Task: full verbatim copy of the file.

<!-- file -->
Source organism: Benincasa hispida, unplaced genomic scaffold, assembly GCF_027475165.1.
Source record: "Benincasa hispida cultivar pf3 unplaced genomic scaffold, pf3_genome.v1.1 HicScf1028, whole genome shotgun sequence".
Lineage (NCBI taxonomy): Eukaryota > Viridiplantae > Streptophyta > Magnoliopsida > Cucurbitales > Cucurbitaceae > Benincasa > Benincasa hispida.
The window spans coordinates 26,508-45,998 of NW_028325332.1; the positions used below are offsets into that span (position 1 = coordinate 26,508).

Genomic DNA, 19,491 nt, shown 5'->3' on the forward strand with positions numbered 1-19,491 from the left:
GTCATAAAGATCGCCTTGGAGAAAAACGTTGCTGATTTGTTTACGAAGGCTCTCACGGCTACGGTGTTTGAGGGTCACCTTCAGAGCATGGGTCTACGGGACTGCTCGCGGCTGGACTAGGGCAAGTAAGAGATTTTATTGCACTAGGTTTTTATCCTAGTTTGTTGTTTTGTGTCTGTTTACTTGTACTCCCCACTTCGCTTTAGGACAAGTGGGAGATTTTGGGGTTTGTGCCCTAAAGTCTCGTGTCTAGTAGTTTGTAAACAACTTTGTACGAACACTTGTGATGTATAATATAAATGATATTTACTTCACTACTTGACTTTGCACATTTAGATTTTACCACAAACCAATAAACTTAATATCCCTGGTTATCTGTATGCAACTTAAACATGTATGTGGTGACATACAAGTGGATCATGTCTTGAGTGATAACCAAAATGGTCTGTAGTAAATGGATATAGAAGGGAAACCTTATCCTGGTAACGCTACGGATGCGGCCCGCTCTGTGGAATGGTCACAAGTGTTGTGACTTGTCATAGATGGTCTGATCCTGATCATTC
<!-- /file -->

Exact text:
Source organism: Benincasa hispida, unplaced genomic scaffold, assembly GCF_027475165.1.
Source record: "Benincasa hispida cultivar pf3 unplaced genomic scaffold, pf3_genome.v1.1 HicScf1028, whole genome shotgun sequence".
Lineage (NCBI taxonomy): Eukaryota > Viridiplantae > Streptophyta > Magnoliopsida > Cucurbitales > Cucurbitaceae > Benincasa > Benincasa hispida.
The window spans coordinates 26,508-45,998 of NW_028325332.1; the positions used below are offsets into that span (position 1 = coordinate 26,508).

Genomic DNA, 19,491 nt, shown 5'->3' on the forward strand with positions numbered 1-19,491 from the left:
GTCATAAAGATCGCCTTGGAGAAAAACGTTGCTGATTTGTTTACGAAGGCTCTCACGGCTACGGTGTTTGAGGGTCACCTTCAGAGCATGGGTCTACGGGACTGCTCGCGGCTGGACTAGGGCAAGTAAGAGATTTTATTGCACTAGGTTTTTATCCTAGTTTGTTGTTTTGTGTCTGTTTACTTGTACTCCCCACTTCGCTTTAGGACAAGTGGGAGATTTTGGGGTTTGTGCCCTAAAGTCTCGTGTCTAGTAGTTTGTAAACAACTTTGTACGAACACTTGTGATGTATAATATAAATGATATTTACTTCACTACTTGACTTTGCACATTTAGATTTTACCACAAACCAATAAACTTAATATCCCTGGTTATCTGTATGCAACTTAAACATGTATGTGGTGACATACAAGTGGATCATGTCTTGAGTGATAACCAAAATGGTCTGTAGTAAATGGATATAGAAGGGAAACCTTATCCTGGTAACGCTACGGATGCGGCCCGCTCTGTGGAATGGTCACAAGTGTTGTGACTTGTCATAGATGGTCTGATCCTGATCATTC